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Jill by Amy Dillwyn, (Honno Welsh Women’s Classics, 2013, first published 1884)

Amy Dillwyn’s novel, Jill , introduces one of the most entertaining heroines I’ve come across in a long time. She’s selfish, ruthless, cynical, and often funny; a character who is a far cry from the “girl-heroines” of the novels she’s brought up on with their gleefully-rejected models of femininity. Dismissing these “sentimental and goody” story books, Jill narrates instead a picaresque romp of disguises, bandits, gothic settings, outlandish and comical characters (a woman terrified of germs, another who cares only for her dogs, a ridiculous spinster, a lazy butler), unexpected turns of fortune, and romance.   Jill overthrows conventions at every turn. The book opens with her challenge to the idea that “men are more apt to be of an adventurous disposition than women”, and goes on to disprove the assertion through its account of her own startling adventures. Christened Gilbertina Trecastle (her parents had hoped for a boy who they planned to name in honour of her maternal grandfather,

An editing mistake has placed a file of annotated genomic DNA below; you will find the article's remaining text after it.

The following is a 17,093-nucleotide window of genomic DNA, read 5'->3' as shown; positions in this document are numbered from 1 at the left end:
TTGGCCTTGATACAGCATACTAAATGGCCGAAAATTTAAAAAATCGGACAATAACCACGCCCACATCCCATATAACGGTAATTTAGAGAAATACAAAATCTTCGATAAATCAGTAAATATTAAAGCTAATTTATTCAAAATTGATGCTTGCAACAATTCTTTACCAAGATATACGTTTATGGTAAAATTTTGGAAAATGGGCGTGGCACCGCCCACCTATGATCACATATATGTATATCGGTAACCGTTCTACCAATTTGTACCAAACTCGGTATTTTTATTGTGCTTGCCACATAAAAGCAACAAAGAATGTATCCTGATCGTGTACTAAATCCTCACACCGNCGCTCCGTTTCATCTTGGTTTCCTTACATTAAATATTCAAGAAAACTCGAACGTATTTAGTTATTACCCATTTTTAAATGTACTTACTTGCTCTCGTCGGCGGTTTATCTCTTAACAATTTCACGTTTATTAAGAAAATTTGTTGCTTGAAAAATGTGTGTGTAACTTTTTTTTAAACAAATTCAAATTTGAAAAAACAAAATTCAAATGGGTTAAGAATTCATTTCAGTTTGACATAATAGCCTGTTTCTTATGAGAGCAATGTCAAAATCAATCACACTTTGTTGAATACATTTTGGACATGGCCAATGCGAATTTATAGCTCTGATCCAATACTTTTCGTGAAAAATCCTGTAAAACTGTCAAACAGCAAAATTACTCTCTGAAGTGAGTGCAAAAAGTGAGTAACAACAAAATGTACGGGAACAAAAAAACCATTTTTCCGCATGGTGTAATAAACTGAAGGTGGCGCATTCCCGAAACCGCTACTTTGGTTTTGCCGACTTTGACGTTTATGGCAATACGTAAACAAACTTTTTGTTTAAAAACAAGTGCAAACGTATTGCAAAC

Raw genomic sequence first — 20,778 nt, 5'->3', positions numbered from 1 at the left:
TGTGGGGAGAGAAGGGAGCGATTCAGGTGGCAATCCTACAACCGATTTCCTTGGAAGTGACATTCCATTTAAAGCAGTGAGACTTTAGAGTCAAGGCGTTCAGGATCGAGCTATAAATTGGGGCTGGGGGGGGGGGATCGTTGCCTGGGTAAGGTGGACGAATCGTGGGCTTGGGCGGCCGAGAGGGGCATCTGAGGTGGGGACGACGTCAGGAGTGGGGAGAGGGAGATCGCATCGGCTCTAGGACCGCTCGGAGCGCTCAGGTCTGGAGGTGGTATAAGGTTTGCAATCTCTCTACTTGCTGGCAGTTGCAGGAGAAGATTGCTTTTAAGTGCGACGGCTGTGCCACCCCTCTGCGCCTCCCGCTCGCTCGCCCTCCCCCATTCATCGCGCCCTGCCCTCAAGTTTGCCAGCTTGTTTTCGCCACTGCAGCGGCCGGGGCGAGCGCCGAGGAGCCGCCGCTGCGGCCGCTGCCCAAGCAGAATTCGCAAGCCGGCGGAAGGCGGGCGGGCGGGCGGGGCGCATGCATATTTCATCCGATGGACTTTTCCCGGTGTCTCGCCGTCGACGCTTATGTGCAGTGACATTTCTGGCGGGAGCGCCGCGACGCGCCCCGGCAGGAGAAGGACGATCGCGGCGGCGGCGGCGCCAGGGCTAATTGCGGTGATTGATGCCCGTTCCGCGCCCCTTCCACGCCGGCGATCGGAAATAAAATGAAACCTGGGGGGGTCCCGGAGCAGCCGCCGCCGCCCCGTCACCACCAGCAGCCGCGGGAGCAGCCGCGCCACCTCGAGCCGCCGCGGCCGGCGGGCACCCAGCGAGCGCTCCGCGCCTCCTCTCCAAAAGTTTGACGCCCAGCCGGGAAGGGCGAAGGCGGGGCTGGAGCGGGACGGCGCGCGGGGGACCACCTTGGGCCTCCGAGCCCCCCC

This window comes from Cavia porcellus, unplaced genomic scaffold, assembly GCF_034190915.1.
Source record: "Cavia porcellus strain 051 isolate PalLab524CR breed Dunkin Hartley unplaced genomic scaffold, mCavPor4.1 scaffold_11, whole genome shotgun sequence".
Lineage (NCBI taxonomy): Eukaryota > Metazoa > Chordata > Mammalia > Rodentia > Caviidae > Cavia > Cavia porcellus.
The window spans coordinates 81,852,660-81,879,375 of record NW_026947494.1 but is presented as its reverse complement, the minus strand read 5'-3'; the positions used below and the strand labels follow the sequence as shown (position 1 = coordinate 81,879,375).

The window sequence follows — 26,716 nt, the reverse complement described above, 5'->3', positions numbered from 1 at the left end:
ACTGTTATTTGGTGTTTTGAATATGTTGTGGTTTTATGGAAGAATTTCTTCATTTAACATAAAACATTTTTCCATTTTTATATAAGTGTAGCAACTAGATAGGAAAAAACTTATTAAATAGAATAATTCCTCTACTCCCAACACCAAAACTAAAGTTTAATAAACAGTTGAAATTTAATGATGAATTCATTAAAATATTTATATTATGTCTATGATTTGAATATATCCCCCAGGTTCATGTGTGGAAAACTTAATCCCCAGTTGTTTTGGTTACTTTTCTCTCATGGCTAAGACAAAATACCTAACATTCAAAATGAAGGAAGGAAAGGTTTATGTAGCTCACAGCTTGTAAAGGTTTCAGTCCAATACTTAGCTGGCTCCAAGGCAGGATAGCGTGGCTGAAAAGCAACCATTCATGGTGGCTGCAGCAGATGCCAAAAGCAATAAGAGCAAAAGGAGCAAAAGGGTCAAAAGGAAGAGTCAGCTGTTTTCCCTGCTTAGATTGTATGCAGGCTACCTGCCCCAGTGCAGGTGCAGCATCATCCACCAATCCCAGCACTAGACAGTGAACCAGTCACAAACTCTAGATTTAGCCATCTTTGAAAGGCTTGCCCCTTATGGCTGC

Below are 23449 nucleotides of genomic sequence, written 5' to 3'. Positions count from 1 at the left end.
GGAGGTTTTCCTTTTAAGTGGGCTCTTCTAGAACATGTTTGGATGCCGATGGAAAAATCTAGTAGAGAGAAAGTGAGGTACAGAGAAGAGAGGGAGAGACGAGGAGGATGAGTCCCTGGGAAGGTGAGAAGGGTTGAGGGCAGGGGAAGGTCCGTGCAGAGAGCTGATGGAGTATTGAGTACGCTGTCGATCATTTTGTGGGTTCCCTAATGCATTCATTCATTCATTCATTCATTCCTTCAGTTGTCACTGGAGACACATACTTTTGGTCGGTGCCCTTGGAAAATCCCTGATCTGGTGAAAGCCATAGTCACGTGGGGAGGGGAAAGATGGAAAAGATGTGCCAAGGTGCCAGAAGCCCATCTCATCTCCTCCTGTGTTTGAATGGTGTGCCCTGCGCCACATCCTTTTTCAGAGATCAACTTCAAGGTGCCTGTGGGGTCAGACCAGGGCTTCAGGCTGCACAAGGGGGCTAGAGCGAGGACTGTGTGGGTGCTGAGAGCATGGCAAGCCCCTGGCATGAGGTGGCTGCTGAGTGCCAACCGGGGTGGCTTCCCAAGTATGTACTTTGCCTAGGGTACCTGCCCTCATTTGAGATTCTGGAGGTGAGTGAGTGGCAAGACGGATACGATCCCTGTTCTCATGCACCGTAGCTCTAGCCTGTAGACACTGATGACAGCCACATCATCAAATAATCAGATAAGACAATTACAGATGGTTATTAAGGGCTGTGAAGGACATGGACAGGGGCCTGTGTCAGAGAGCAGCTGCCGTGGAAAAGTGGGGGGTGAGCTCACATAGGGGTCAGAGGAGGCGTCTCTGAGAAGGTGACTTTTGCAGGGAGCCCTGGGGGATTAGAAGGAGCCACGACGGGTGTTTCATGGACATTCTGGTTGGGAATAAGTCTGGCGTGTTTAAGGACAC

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True Crime and Fiction: the cases behind the Dan Foster Mysteries

The Dan Foster Mysteries follow the adventures of Bow Street Runner Dan Foster from the 1790s. It’s a series that depends on a steady supply of crimes, and though I’m free to invent what I like, it’s important that those crimes are historically plausible. Many crimes no longer exist – returning from transportation, for example, or highway robbery. Where they do still exist, methods have changed: burglars don’t often have to remove shutters from windows before they can break in, and arsonists don’t rely on a tinderbox to get a fire going. That’s why many of the cases mentioned in the Dan Foster Mysteries are based on actual investigations carried out by the Bow Street Runners. In The Chiff-Chaff Club Murders: A Dan Foster Mystery Novella   (free to newsletter subscribers; see below ) I’ve used two cases. The first is based on the prosecution of thirty-eight year old Thomas Cannon and thirty-two year old James Coddington in 1808, which depended on the laws against sodomy – laws which